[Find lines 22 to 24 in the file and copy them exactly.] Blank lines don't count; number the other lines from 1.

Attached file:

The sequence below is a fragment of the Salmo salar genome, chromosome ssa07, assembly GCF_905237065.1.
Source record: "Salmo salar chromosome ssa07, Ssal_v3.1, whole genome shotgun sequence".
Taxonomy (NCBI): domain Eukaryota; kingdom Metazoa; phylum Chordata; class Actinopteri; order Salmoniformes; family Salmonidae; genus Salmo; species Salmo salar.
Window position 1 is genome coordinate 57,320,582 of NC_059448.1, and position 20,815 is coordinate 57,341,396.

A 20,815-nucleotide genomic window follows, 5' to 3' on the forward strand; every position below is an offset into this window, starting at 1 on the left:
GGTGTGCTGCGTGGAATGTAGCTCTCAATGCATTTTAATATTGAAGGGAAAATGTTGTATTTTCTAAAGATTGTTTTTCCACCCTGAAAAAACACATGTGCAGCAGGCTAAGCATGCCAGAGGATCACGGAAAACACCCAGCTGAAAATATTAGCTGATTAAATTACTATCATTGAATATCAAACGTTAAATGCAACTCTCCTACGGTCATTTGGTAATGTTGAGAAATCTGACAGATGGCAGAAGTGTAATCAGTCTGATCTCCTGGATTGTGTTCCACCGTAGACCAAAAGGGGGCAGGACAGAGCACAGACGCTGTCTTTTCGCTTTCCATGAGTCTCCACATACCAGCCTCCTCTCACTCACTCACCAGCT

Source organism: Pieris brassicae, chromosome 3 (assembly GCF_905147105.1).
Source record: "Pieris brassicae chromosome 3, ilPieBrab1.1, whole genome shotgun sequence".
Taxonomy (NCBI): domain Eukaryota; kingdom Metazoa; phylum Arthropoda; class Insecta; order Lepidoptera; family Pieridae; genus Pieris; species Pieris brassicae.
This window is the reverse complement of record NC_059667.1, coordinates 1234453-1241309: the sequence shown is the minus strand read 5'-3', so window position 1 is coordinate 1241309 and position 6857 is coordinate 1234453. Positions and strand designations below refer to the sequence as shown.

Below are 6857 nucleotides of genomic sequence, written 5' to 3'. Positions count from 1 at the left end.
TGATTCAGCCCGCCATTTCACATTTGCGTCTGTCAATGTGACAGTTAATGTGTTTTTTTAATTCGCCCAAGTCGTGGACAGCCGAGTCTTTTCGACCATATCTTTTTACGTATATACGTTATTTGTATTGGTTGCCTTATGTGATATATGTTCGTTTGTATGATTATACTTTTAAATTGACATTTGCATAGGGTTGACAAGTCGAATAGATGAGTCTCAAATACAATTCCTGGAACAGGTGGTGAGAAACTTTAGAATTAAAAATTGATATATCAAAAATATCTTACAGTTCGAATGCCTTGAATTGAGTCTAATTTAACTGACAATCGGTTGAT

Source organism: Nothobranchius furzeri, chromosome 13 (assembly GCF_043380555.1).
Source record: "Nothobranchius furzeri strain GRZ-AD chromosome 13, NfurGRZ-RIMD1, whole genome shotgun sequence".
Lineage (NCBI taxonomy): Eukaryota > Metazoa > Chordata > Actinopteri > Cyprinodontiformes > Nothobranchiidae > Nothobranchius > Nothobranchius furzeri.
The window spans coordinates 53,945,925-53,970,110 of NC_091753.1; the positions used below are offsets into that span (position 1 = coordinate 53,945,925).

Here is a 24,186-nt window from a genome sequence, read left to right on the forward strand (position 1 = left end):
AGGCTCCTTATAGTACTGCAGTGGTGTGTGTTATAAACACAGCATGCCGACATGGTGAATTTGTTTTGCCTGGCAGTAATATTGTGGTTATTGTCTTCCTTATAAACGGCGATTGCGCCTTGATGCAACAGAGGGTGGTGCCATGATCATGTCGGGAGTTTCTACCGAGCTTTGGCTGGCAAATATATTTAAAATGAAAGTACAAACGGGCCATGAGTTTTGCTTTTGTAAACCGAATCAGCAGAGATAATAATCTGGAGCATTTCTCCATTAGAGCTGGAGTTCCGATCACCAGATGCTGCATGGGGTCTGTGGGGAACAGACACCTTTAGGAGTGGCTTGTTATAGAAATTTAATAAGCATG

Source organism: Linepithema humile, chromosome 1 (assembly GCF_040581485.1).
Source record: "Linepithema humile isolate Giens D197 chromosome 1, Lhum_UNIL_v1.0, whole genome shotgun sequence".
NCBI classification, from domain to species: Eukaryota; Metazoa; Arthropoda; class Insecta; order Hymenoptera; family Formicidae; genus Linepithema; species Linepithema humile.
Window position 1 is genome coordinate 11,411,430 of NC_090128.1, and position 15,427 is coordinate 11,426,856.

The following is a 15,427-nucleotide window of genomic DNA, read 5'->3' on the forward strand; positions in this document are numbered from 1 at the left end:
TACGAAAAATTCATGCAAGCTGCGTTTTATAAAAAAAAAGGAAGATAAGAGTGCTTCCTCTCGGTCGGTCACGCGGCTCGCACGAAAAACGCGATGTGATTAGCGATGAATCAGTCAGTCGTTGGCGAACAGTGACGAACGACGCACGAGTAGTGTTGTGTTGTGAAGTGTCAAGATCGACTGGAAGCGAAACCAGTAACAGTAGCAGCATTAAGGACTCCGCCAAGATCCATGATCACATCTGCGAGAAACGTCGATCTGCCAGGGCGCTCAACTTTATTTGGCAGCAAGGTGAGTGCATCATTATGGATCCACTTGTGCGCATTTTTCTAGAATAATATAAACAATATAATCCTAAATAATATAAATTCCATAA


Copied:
Window position 1 is genome coordinate 11,411,430 of NC_090128.1, and position 15,427 is coordinate 11,426,856.

The following is a 15,427-nucleotide window of genomic DNA, read 5'->3' on the forward strand; positions in this document are numbered from 1 at the left end:
TACGAAAAATTCATGCAAGCTGCGTTTTATAAAAAAAAAGGAAGATAAGAGTGCTTCCTCTCGGTCGGTCACGCGGCTCGCACGAAAAACGCGATGTGATTAGCGATGAATCAGTCAGTCGTTGGCGAACAGTGACGAACGACGCACGAGTAGTGTTGTGTTGTGAAGTGTCAAGATCGACTGGAAGCGAAACCAGTAACAGTAGCAGCATTAAGGACTCCGCCAAGATCCATGATCACATCTGCGAGAAACGTCGATCTGCCAGGGCGCTCAACTTTATTTGGCAGCAAGGTGAGTGCATCATTATGGATCCACTTGTGCGCATTTTTCTAGAATAATATAAACAATATAATCCTAAATAATATAAATTCCATAA